been determined. It consists of hay,
grain, etc., which is offered for sale
either at retail or as a whole. Collec
tions are being made on all outstand
ing accounts and every effort possible
is being exerted to realize the most
from the defunct company's assets.
• • • •
C. B. Kegley, master of the Wash
ington State Grange, was in Olympia
Wednesday, attending the annual pic
nic of the Thurston county grange at
Priest Point park.
• • • •
The annual Sunday school picnic of
the Baptist church was held at Priest
Point park Wednesday, the party rid
ing out on an auto truck in the morn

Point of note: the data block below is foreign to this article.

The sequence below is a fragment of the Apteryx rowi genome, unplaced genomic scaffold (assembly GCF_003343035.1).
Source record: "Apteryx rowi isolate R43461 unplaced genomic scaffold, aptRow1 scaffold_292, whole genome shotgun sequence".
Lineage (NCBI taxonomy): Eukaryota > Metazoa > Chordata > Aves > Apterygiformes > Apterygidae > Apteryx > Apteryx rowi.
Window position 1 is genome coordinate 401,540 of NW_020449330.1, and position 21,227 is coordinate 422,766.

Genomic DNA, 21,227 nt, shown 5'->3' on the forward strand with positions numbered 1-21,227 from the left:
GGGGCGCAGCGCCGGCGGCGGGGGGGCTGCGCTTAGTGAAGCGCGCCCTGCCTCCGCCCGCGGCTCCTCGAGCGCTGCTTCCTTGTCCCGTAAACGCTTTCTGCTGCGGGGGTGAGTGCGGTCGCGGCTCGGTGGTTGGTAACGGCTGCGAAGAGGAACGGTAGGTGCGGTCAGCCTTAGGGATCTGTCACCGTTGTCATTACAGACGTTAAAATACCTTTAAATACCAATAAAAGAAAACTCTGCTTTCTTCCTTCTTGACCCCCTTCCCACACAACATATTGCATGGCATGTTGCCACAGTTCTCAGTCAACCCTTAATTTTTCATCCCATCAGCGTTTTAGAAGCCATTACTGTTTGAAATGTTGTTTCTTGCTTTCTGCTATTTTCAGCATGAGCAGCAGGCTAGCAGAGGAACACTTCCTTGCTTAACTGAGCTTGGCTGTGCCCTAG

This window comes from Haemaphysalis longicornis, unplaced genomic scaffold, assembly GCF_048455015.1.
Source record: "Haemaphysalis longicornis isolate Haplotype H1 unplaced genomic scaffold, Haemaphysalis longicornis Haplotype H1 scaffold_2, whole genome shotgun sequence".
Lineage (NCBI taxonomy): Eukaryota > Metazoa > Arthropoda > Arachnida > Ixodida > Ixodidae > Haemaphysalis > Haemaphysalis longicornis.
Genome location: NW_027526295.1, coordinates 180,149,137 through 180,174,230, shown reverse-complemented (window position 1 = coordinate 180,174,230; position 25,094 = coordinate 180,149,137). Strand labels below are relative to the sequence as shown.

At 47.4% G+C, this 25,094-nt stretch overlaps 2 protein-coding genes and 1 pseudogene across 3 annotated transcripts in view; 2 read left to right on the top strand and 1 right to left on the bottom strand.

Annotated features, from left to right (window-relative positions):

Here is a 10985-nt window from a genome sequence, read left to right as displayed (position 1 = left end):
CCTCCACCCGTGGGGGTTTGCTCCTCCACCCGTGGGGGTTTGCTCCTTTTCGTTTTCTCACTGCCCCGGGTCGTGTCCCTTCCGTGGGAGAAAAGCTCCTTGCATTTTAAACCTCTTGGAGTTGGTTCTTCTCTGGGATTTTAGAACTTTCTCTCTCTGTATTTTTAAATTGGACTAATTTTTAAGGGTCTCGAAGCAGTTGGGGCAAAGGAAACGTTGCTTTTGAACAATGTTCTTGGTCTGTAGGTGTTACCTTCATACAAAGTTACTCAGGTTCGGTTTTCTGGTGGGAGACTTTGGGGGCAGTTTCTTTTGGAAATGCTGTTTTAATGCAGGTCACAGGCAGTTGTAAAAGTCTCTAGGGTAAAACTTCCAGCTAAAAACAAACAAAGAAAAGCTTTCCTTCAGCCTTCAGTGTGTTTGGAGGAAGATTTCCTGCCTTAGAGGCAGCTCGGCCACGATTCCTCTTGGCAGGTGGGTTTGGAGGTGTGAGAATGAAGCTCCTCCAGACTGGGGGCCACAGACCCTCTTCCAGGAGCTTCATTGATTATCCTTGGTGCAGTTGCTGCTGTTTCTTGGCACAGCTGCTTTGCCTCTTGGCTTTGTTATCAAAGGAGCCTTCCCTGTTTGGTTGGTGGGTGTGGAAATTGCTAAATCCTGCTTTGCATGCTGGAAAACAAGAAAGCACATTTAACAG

ing. Basket lunches were taken and
a big spread was enjoyed, the affair
being in the nature of a general rally
of the church and Sunday school.
• • • •
Thirteen boys, led by Physical Di
rector Gawley of the Y. M. C. A.,
started on a hike to Simmons lake at
3 o'clock Tuesday afternoon and broke
camp there yesterday morning, reach
ing Olympia in the afternoon. The
time at the camp was spent in fishing,
swimming and short hikes. Those who
went were: Johnny Bohac, Bradford
and Ernest Barnes, Caleb Sorenson,
Allen Paine, Elraon Christopher, Percy
Raymond, William Bolton, Maurice
Springer, Johnny Kline, Howard Troy,
Leonard Brown and Joe Bowen.
WllKon Club nt JefferHoa.
arrlyal here last Saturday of Charles
Drury of Tacoma. candidate on the
Democratic ticket for the congression
al nomination in the Second district,
was the signal for the organization of
a Woodrow Wilson club for Jefferson
county. The organization was per- i
fected by the election of D. H. Hill, I
president, F. W. Elsenbeis, secretary; j